The term “salesman” conjures negative emotions and stereotypes: sleazy mustachioed Glengarry Glen Ross slicksters, lying through their crocodile smiles, and grabbing Grandma’s last penny. We have all met these salespeople. We dislike these salespeople. Yet these salespeople take our money. How? I can tell you, because I used to be one of them.
In my eleven years of sales experience—mostly management—I was exposed to an array of training sessions on closing sales. It isn’t mysterious; it is a process of connection. Salespeople convince you to part with your cash/credit limit, for items you probably don’t need, because they connect with you—putting you at ease, gaining your trust, and ensuring you feel empowered.
The “art” of connection is a necessary need for better customer service in public libraries. It retires the stereotype of the stern, unapproachable, introverted librarian. It also increases library usage statistics. Higher usage statistics hopefully translate to your facility and job staying funded.
To clear up a misconception: “introverted” does not equal “lack of soft skills.” However, that is the association. If you are looking toward job fields where you interact with people and are worried about your interpersonal skills, here are things I do on a daily basis, acquired from my time in sales, to connect with co-workers and patrons in the public library where I work.
Smile. Smile. Smile. Smiling puts other people at ease. It doesn’t trigger the evolved spider-sense our brains developed to recognize danger. Smiling de-escalates and creates calm. Keep control of your emotions and how they are displayed in the professional setting. Do not bring your baggage to work. Smile and say hello to every co-worker you pass during the day and to every patron who walks into your department.
Understand Code-Switching. In linguistics, code-switching signifies shifts in language, usually from a form of dialect to a standard variation. Hence, you don’t talk to your friends in the same way you address your grandparents. Life isn’t Gilmore Girls. In the professional world, address others professionally. No cursing, no commonly objectionable conversations, and never demean someone else.
Connecting. Asking someone for help is intimidating. It is easy to assume that patrons understand we are here to help. They do not and will not unless you connect with them. Speaking as the manager of a department where customer interactions can take up to an hour or longer, the initial connection is highly important. Greet people. Assess them. What does their mood seem like? What are they wearing? Make general, obvious, non-offensive statements. If it’s winter and they are bundled up, a simple, “Cold out there, isn’t it?” will go a long way to put the patron at ease. When they leave, tell them thanks for stopping in. Throw a, “If you need anything else, you know where to find us” out there. As long as you never set yourself up for an argument, these types of interactions will ensure that the patron enjoys their time and gets the most out of the help you provide.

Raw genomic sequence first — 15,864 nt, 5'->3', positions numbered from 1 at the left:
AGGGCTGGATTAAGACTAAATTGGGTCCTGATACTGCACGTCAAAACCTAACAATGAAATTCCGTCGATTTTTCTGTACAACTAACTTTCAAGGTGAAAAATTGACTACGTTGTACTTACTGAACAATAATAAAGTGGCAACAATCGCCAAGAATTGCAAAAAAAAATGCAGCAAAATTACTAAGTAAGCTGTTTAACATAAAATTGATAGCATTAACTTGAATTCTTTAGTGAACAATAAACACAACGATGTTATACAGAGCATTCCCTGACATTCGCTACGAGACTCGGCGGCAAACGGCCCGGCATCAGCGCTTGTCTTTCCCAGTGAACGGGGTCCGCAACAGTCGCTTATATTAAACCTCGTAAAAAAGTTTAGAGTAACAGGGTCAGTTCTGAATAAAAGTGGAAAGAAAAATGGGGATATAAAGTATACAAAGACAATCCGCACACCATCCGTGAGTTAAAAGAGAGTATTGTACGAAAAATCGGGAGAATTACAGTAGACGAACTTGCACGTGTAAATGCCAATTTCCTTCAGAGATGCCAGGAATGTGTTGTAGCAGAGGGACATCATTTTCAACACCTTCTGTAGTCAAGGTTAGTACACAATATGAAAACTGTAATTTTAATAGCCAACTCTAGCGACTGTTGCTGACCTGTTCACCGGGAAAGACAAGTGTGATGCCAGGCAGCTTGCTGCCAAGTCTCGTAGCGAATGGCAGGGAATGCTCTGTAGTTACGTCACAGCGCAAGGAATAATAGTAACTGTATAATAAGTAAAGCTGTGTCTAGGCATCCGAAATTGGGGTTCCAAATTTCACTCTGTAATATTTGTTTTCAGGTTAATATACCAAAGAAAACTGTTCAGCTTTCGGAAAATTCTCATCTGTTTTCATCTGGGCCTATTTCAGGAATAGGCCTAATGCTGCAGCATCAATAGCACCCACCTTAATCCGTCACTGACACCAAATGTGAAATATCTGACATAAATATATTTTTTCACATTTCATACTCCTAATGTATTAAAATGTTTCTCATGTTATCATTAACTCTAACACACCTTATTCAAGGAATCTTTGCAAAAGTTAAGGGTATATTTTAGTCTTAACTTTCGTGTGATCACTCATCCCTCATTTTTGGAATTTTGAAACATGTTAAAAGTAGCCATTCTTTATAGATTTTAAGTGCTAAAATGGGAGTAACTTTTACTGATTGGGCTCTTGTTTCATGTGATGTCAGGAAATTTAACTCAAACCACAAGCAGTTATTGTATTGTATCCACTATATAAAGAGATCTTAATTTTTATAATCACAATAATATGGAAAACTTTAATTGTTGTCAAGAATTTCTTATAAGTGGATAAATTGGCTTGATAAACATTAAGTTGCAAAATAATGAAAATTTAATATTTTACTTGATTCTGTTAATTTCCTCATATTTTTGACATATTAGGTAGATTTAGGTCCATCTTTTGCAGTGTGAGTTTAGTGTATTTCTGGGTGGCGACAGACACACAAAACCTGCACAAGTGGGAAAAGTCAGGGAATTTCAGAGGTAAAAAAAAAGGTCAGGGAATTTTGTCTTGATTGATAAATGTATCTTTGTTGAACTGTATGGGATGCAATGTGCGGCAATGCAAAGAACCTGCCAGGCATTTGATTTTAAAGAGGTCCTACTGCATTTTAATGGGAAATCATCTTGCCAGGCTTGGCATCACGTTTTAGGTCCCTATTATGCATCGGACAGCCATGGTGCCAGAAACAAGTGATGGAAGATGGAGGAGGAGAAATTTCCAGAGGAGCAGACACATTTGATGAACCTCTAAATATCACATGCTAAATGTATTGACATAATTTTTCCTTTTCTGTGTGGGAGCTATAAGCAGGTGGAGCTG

Another example of connection is my opening paragraph. I explained a common scenario to align your interest with mine so you will continue reading and become more open to advice. Devious, I know.
Personal space. Invasion of personal space is terrible. I dislike it. You dislike it. It’s a trap easily tripped if you aren’t careful. Working side by side with someone is a reality. Just like at the dinner table, never reach across. Ask for materials to be passed or switch places. If you happen to work with a group, ensure that you give attention to all members to ensure inclusion. A simple glance while you speak to quiet group members traverses miles.
Coffee. It isn’t just for closers. Help yourself, but always use breath mints.
An MLS is a degree in adaptation. It will not teach you all the skills you need for any given library job. Most library schools will leave you woefully unprepared for interpersonal interaction. It is your job as a future information professional to find ways and people to help you to bolster your soft-skills. Process the aforementioned connection techniques and you will develop better work environments and relationships with patrons and coworkers.
Matt Bird is the Special Collections Manager at Vigo County Public Library in Terre Haute, IN. Between sales and librarianship, Matt taught classical literature at Indiana State University. He still teaches in the ISU Honors program on the subjects of book and library history. He can be reached at firstname.lastname@example.org or on Twitter and Instagram: @bird_point9186.